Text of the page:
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'Sense of stewardship': Boulder County's E Movement engages students through volunteerism
By Ana Lewett, Staff Writer, Times-Call
Story was originally posted in the Times-Call >>
Excitement ramps up around the first Wednesday of every month, signifying a move from the classroom to the outside world for the children of Lyons Elementary School.
An environmental education cooperative, aptly named the E Movement, is changing the way children learn in kindergarten through fifth-grade levels around Boulder County.
Lyons Elementary is a part of the pilot project of E Movement, taking place during this school year. It was a natural fit for the elementary school that has already been working on a value system for the past three years that mirrors the E Movement principles.
The innovative project uses its E Guidelines — a set of classroom recommendations developed by the E Movement — to put an emphasis on environmental and outside education as being incorporated to standard practices. It provides a path for students to engage in their community through project-based learning, and involves the high school and larger community through volunteerism.
"We're creating a sense of stewardship in our children: from an environmental perspective, from a social perspective, from an intellectual perspective — kids being able to take on the responsibility of guiding our cultural development from a well-rounded perspective," said Andrew Moore, the principal at Lyons Elementary School.
Classroom activities were supposed to take place at the river at LaVern Johnson Park a couple blocks away, but wind advisory warnings kept the students on campus. A plethora of science and team-building activities still kept their monthly Wednesday routine in check.
"The big thing is opening students' eyes to the world around them," said Michael O'Toole, the science coordinator at the St. Vrain Valley School District. "Lyons is a unique place, and it sort of hit home with the flood and how damaged the area was. It literally closed down the community for several months. The students themselves were able to see and be a part of the rebuilding process, and are continuing to do so through this program."
The environmental education principles adopted by Lyons Elementary are not constrained to river restoration projects. Activities range from teamwork games and puzzles to nature drawing to presentations with local scientists. Through class gardening projects, more than 250 pounds of their harvest have been donated to the local food banks.
"Primary source studying of history at Lyons Redstone Museum, macroinvertebrate bio-blitz, nature drawing ... all these different unique programs allow the children to participate in authentic science, in a cohesive structure that puts them in leadership positions," said Moore.
The program vertically integrates the community by bringing in high school, parent and community volunteers to help with the day's activities. All levels interact with each other to help create a valuable lesson with help from the E Guidelines.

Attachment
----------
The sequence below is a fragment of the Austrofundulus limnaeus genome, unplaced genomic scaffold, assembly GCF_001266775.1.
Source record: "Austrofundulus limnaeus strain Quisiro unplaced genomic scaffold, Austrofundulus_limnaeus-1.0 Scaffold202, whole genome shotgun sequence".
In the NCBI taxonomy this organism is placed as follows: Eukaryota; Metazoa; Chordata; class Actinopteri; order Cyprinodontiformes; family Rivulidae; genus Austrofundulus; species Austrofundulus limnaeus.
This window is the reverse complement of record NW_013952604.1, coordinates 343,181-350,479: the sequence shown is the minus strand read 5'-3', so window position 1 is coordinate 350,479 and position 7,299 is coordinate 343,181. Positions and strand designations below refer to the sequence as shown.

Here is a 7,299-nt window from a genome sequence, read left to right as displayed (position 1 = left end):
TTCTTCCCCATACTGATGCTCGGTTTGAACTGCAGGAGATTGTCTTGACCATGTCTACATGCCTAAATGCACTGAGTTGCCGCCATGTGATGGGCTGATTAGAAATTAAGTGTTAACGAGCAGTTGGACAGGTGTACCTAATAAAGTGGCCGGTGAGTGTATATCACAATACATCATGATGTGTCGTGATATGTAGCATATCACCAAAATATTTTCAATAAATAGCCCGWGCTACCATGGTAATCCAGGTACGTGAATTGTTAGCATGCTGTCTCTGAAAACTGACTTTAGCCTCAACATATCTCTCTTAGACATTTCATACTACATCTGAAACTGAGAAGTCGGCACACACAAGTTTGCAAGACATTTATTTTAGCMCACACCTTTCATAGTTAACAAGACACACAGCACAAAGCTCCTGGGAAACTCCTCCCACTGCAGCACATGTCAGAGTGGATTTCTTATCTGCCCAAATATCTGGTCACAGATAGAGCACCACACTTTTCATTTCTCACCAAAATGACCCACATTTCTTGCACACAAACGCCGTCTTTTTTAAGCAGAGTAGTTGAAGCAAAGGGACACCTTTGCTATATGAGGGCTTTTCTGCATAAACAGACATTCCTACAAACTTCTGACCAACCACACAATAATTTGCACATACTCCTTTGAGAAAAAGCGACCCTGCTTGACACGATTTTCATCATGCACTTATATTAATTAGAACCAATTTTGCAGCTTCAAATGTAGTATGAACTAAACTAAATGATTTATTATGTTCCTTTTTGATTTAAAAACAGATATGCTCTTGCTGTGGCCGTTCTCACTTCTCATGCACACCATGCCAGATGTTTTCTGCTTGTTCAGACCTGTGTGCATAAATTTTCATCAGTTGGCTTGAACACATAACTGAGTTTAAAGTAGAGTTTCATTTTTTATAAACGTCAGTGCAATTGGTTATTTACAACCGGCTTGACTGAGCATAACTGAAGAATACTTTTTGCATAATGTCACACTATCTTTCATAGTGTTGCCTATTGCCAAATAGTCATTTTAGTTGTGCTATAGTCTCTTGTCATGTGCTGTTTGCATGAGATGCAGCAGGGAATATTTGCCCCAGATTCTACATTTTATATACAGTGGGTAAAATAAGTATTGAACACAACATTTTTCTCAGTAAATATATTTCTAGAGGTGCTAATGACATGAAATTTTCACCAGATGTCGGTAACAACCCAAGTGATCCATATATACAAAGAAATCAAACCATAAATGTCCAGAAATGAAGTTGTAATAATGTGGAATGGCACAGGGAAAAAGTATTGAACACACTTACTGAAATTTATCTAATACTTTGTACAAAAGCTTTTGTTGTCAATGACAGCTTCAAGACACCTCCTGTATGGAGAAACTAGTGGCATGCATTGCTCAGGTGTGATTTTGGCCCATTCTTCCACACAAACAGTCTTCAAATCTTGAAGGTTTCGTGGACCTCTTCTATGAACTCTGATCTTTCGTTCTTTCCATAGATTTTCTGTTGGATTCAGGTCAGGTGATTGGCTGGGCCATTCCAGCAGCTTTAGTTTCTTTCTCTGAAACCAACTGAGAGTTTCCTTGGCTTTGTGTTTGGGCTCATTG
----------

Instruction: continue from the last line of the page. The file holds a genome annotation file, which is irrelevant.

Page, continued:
Each grade level is assigned high school volunteers, who take the day away from high school to spend time with the elementary school students.
Community members, such as from Estes Park Environmental Center, provide volunteer support in professional sciences.
"I work with River Watch, so I'm able to share my knowledge and tactics with the students," high school junior and volunteer Colton Jonjak said in a break from classroom activities. "I love teaching the kids; they're so cute and willing to learn."
The E Movement is the brainchild of the Boulder County Environmental Education Collaborative. Because such a high density of environmental educators exist in and around Boulder County, organizations and teachers came together to create a more applicable set of environmental education guidelines for schools to use and mold to their own fit.
"The E Guidelines were created by and for educators," said Brad Smith, of the Boulder County Sustainability Office. "They are designed to create a continuum of meaningful experiences educating the head (academic), heart (social-emotional), hands (service) and feet (sense of place) of each student as they traverse from early childhood all the way through high school."
Lyons Elementary School is the first to incorporate the E Movement Guidelines school-wide, from its preschool to fifth-grade levels. Louisville Middle School is also beginning to take on the program, as have classrooms in Boulder such as at Columbine Elementary and New Vista High School.
The hope is that the program will continue to be adopted by more and more schools, bringing holistic education to districts across the country.
"I'm the first one to say, teachers know best. We try to provide enough guidelines and direction that teachers know where to go, but can adapt to their own styles and ideas," said Smith.
Third-grader Chase Bailey says he likes the outdoor activities best. Fellow third-graders Rachel Brett, Wilma Spencer and Natalie Hutt gave feedback on each other's drawings.
"She helps me see the shape of my leaf better so I can do better on my second draft," Rachel said as Natalie points to her drawing. "I like the reflection parts best because it's relaxing and fun."
Second-grader Andrew Kepler shows volunteer Nell Coffey the tomatoes he found in a garden bed Wednesday at Lyons Elementary. (Lewis Geyer / Staff Photographer)